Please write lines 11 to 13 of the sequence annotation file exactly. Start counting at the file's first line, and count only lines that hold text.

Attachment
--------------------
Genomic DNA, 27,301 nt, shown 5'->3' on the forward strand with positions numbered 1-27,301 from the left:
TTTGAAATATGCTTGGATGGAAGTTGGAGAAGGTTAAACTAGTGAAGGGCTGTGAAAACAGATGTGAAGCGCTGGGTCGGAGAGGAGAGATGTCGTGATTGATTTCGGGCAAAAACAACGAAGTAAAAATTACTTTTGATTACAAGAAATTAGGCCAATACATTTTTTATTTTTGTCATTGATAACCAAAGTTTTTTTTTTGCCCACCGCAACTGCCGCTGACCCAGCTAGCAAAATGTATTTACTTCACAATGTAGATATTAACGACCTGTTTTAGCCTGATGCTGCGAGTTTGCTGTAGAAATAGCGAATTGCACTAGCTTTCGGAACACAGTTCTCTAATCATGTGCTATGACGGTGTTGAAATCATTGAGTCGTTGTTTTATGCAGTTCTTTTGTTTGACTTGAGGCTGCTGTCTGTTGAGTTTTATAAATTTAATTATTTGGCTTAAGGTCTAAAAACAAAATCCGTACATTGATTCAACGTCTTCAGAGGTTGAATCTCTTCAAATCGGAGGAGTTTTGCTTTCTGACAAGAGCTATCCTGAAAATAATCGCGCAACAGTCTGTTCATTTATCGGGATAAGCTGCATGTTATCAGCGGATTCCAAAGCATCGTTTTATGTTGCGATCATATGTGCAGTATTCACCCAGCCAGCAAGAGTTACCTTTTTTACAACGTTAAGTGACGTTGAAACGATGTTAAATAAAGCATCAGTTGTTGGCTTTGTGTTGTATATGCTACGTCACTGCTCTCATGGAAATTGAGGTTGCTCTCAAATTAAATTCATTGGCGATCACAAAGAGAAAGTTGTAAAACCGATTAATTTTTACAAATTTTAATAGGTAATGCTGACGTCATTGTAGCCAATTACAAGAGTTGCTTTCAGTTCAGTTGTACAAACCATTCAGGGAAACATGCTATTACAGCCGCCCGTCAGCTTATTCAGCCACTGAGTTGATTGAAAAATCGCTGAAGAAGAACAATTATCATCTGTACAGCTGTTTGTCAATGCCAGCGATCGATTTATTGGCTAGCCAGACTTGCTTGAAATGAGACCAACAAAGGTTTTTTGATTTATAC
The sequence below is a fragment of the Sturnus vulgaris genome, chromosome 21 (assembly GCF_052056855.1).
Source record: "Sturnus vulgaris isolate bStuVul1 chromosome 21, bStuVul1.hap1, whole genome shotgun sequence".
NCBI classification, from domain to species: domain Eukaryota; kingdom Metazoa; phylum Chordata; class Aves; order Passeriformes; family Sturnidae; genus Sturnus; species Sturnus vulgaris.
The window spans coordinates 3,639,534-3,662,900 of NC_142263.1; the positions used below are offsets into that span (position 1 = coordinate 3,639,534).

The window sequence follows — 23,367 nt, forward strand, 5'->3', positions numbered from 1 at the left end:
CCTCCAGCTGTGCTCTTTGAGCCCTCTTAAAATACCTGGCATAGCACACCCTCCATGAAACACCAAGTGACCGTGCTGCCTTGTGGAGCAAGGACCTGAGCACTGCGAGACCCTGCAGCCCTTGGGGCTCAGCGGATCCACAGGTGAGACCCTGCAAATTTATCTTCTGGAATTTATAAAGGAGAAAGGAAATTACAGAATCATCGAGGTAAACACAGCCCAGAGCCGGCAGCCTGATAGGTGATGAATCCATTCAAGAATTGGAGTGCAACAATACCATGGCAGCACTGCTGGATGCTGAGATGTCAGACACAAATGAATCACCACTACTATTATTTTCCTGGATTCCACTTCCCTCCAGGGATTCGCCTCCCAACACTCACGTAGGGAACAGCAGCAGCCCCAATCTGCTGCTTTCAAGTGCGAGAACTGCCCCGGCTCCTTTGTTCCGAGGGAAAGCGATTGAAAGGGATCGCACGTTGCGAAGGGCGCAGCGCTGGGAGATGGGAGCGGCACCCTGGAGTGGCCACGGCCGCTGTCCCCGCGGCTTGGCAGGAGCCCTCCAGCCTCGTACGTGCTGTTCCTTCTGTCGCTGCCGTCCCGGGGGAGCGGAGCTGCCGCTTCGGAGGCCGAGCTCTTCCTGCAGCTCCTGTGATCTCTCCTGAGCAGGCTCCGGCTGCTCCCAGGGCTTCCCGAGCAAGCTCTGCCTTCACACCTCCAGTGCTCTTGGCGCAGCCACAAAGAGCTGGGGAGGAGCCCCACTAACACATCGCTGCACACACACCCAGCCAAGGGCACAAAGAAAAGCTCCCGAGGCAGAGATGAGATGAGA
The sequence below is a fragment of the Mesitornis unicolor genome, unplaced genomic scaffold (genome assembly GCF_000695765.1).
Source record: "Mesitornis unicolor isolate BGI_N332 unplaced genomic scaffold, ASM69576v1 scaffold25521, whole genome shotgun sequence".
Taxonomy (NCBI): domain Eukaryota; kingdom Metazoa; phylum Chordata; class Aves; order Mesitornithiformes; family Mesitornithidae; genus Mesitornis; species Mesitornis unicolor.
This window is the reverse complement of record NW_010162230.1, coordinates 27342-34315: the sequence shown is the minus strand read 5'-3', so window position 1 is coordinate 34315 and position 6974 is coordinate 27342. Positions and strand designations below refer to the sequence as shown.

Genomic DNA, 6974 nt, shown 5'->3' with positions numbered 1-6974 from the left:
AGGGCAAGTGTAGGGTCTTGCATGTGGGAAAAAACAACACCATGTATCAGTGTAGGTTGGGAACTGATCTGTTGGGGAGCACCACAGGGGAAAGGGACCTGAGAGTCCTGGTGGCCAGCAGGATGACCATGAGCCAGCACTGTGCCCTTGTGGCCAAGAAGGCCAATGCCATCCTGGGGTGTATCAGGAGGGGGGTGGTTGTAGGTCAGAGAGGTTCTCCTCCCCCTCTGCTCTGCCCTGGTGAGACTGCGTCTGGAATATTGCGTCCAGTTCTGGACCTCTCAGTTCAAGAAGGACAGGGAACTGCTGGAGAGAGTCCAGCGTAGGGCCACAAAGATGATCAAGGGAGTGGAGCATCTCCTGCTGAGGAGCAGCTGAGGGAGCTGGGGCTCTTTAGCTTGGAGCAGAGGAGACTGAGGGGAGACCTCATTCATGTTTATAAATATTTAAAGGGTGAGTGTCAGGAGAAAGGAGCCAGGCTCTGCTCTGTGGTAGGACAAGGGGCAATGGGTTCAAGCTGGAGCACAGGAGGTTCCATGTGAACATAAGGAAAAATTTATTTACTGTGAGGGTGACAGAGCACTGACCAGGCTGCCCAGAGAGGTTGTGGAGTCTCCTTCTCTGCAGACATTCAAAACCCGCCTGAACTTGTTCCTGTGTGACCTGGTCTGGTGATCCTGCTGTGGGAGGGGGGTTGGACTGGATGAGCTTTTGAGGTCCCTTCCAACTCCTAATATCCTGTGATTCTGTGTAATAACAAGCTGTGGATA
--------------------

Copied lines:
Taxonomy (NCBI): domain Eukaryota; kingdom Metazoa; phylum Chordata; class Aves; order Mesitornithiformes; family Mesitornithidae; genus Mesitornis; species Mesitornis unicolor.
This window is the reverse complement of record NW_010162230.1, coordinates 27342-34315: the sequence shown is the minus strand read 5'-3', so window position 1 is coordinate 34315 and position 6974 is coordinate 27342. Positions and strand designations below refer to the sequence as shown.

Genomic DNA, 6974 nt, shown 5'->3' with positions numbered 1-6974 from the left: